Sunday, November 23, 2014

If Christ is the King, then....

We've reached the end of the season of Pentecost and have arrived at the date that is commonly known throughout the Episcopal Church as "Christ the King" Sunday. To punctuate the moment, we hear the famous words from Matthew's Gospel:

Then the king will say to those at his right hand, “Come, you that are blessed by my Father, inherit the kingdom prepared for you from the foundation of the world; for I was hungry and you gave me food, I was thirsty and you gave me something to drink, I was a stranger and you welcomed me, I was naked and you gave me clothing, I was sick and you took care of me, I was in prison and you visited me.” Then the righteous will answer him, “Lord, when was it that we saw you hungry and gave you food, or thirsty and gave you something to drink? And when was it that we saw you a stranger and welcomed you, or naked and gave you clothing? And when was it that we saw you sick or in prison and visited you?” And the king will answer them, “Truly I tell you, just as you did it to one of the least of these who are members of my family, you did it to me.” (Matt 25:34-39).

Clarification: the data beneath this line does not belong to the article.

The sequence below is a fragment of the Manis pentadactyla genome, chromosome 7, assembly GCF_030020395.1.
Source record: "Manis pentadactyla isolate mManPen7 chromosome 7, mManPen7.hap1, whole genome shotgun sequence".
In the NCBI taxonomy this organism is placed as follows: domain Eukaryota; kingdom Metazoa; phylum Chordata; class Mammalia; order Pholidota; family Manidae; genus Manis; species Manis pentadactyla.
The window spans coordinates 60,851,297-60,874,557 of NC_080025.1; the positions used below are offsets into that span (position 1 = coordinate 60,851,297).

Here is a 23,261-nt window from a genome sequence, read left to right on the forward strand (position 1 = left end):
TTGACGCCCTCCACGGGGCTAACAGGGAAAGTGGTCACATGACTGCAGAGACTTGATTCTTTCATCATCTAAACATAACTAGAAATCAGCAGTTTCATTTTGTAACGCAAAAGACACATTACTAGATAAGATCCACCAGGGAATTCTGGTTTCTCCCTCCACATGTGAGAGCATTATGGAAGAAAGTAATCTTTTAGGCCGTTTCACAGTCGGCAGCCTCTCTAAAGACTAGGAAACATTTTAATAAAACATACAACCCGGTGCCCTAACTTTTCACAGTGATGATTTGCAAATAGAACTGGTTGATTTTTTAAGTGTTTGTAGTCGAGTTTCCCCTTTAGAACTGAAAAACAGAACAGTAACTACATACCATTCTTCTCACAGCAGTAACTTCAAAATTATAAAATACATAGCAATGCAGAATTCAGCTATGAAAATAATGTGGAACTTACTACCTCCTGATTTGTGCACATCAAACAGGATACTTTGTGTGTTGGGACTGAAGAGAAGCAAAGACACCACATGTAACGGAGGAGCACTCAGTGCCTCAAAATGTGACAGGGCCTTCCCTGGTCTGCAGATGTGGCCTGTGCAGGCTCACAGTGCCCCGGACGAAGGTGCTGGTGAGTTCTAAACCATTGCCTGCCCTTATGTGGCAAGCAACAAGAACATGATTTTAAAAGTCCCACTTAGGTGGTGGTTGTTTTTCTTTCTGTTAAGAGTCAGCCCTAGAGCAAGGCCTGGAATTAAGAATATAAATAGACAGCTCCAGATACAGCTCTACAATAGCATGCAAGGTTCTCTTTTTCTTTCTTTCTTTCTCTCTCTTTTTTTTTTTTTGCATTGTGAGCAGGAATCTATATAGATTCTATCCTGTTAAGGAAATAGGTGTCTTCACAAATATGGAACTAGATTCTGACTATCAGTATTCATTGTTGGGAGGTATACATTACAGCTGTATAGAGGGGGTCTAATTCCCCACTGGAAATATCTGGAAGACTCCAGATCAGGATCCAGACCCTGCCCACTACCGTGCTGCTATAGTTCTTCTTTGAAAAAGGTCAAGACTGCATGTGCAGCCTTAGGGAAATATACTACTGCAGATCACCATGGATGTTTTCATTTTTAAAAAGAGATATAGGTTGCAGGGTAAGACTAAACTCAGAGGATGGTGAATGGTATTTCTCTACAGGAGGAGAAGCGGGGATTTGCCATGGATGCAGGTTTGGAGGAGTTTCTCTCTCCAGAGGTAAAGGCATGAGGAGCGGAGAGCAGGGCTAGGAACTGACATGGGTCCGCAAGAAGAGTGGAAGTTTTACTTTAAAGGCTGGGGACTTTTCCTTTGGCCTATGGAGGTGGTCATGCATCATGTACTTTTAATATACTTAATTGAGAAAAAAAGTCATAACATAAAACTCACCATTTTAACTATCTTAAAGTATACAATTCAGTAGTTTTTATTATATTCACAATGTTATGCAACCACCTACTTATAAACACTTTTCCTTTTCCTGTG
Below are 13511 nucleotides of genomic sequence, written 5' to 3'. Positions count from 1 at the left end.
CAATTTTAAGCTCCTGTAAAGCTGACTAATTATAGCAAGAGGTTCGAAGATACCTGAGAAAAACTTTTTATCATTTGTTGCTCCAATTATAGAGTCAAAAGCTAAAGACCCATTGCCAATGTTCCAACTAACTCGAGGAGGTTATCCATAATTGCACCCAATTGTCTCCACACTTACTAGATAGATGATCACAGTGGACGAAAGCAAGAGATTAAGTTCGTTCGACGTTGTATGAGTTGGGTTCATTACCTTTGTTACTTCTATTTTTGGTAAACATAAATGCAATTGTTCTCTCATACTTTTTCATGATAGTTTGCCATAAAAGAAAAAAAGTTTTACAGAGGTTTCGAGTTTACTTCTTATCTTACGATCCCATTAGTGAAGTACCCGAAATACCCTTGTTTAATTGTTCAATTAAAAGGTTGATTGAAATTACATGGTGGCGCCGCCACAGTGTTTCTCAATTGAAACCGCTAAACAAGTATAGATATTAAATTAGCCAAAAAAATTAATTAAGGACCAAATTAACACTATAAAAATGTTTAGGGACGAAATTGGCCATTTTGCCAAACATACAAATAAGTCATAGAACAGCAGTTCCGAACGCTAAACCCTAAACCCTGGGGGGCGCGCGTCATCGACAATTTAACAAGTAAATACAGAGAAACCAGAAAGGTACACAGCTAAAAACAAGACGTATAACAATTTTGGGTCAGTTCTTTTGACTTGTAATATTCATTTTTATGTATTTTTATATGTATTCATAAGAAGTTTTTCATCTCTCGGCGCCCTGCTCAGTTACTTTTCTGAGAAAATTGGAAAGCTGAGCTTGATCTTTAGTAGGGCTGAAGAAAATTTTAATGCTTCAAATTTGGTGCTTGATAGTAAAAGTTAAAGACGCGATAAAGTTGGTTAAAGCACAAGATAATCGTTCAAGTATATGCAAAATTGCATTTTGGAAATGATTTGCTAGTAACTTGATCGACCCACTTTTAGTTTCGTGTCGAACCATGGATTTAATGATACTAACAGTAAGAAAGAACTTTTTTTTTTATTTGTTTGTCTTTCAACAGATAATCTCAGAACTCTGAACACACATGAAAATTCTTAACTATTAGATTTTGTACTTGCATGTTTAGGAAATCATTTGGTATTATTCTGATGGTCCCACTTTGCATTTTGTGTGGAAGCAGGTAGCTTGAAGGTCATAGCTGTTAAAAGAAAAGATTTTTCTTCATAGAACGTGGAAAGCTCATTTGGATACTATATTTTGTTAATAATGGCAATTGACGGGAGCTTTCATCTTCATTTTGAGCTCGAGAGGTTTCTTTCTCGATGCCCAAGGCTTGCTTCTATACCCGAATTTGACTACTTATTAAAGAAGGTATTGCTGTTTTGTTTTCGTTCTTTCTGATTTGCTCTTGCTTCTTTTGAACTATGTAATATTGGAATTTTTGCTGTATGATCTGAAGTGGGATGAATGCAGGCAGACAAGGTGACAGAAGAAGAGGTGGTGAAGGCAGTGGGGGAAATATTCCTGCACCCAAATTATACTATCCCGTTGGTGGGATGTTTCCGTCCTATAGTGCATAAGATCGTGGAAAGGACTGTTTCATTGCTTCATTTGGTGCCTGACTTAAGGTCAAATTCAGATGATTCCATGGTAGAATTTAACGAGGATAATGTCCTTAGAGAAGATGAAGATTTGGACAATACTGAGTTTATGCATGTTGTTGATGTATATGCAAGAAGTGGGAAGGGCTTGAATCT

We also know what follows this. Those who don't feed the hungry, clothe the naked, welcome the stranger, take care of the sick or visit the prisoner are the ones who have not done the will of the king...and they will not inherit eternal life.  To put this all in simpler terms, when we take care of each other, look out for each other, recognize our selves in the "other", this is when we have made earth more like heaven. It's when we do the simple things of paying attention to the people we encounter and treat them with the respect and dignity afforded every human being that we put the Christ back into Christianity and He can reign as king.

Just saying, "Oh, yes, I will take care of the poor and the needy," doesn't cut it. To actually achieve "earth as it is in heaven" entails a lot of work and it isn't for the feight of heart. It means entering into the messiness of humanity and sitting with the stranger in the dark and daring to touch their hand or their shoulder to remind them that they are not alone.